Baseball isn’t the first sport the mind associates with being a game of inches.

No matter what metric you use, those small increments of distance made the world of difference Thursday night.

Ignited by an infield single off the bat of Sun Yi Lei, the sleeping giant that is Chinese Taipei awoke to assert its Pony League World Series dominance for its 10th championship, a convincing 9-1 win over Bay County, Mich., in the title game at Lew Hays Pony Field.

“We have prepared for this game for four or five months,” said Chinese Taipei coach Chen Yi Sung. “We have seen the results to achieve this. It’s about living up to history.”

All 10 titles for Chinese Taipei have came since 1994. The Asia-Pacific Zone champion has won five of the last seven World Series, including four in the last five years by teams representing Chinese Taipei.

“It’s just their discipline. They have very discipline teams,” said Bay County coach Jim Butts. “Somebody said to me, ‘They’re not going to beat themselves, you’re going to have to beat them.’ That’s very true. You have to play a very good game to beat them. They just do everything right.”

The victory came from what looked to be a harmless roller from Sun that nubbed off the end of his bat in fair territory, rolled foul and then back into the field of play. Slow out of the box, Sun was called safe when Bay County first baseman Colton Hopp pulled his foot off the bag.

“It was just an unlucky call, I think,” said Butts. “Our first baseman thought his foot was on the base. The ump had a pretty good view of it so I can’t really argue. It turned everything around.”

Not only did the fourth-inning infield single represent the first hit for either team, it sparked a chain reaction for Chinese Taipei. The Asia-Pacific zone champion followed the close call by sending seven more batters to the plate, finishing the inning with four hits and breaking open what was a scoreless game. Sun scored on a shallow sacrifice fly from Yang Yu Cheng, which forced Bay County center fielder Landon Sella to slide to secure the baseball and prevented a throw. Hsu Shao Yu, the next batter, singled up the middle and past the glove of shortstop Cam Shooltz to score a pair of runs and push the lead to 3-0.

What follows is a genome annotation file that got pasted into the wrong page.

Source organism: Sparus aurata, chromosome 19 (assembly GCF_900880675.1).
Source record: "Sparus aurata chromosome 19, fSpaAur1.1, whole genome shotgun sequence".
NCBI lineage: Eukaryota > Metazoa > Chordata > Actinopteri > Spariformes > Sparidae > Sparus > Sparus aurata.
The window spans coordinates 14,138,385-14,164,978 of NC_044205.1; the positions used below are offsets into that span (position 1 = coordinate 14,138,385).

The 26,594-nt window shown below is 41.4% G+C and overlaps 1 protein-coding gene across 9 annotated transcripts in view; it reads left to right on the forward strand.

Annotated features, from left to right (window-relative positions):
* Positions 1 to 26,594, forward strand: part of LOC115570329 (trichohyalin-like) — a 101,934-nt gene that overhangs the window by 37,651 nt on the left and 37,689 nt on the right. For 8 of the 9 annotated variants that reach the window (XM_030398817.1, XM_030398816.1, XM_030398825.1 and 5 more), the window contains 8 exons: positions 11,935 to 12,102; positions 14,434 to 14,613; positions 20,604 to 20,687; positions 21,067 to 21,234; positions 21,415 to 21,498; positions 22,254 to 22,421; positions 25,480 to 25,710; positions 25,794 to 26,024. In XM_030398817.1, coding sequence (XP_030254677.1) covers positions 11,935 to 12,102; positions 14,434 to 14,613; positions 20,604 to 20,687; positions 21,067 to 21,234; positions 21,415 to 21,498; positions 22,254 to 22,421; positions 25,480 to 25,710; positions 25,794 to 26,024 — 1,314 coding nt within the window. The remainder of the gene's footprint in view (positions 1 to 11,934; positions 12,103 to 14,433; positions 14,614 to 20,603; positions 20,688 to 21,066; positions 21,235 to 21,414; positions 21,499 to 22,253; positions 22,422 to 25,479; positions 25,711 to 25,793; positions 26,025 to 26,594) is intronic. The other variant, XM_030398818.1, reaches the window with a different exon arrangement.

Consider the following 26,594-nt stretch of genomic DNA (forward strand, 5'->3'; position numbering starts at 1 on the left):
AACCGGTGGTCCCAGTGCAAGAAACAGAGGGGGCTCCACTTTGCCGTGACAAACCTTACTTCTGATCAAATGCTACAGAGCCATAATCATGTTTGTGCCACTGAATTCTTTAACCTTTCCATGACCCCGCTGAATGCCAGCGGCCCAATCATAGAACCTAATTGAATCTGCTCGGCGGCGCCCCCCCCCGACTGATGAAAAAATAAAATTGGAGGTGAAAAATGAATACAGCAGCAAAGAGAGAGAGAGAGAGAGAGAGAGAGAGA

Bad went to worse for Bay County in the top of the fifth.

A well-placed bunt by Yang led to a throwing error to a vacated first base. As the baseball rolled around near the Bay County bullpen in foul territory down the right-field line, Sun and Yang Tzu Chun raced around to give Chinese Taipei a 5-0 lead. Yang Yu Cheng slid home safely after the bunt but was called out on interference after a wild throw to the plate made contact with a teammate who had exited the dugout.

Making its first trip in 13 appearances to a World Series championship, Bay County kept the game close early behind the pitching of starter Jace Giffel, the hero who sent it to the title game with a tiebreaking home run in the sixth inning to beat Simi Valley, Calif., 2-1. Giffel kept Chinese Taipei guessing in the first three innings by not allowing a hit or a run. Chinese Taipei had scored 28 runs and stolen 26 bases in its three games prior to Thursday night.

That was until things quickly plummeted south in the fourth.

Sun had a commanding performance on the mound. Taking control from the start, Sun threw 6 1/3 innings, allowing only one run on four hits – two in the seventh inning – and striking out six.

“His pitches had different speeds and great control,” Chen said. “That led us to the win.”

Chinese Taipei put the game further out of reach with three additional runs on a double steal, wild pitch and bases-loaded walk to lead 9-0 in the seventh inning. Both three-run innings – the fourth and seventh – ended with Chinese Taipei leaving the bases loaded.

Bay County’s lone run scored on a balk in the bottom of the seventh.

“(Sun) kept us guessing,” Butts said. “He kept us off balance, threw at several different speeds. We struggled against him.”

Staff Writer

Luke Campbell has been handling a multitude of tasks since joining the Observer-Reporter in 2015, following his graduation from Waynesburg University. He graduated from Waynesburg with a bachelor’s degree in sports broadcasting and information.

See what people are talking about at The Community Table!

Thank you for reading!

Please purchase a subscription to continue reading. If you have a subscription, please Log In.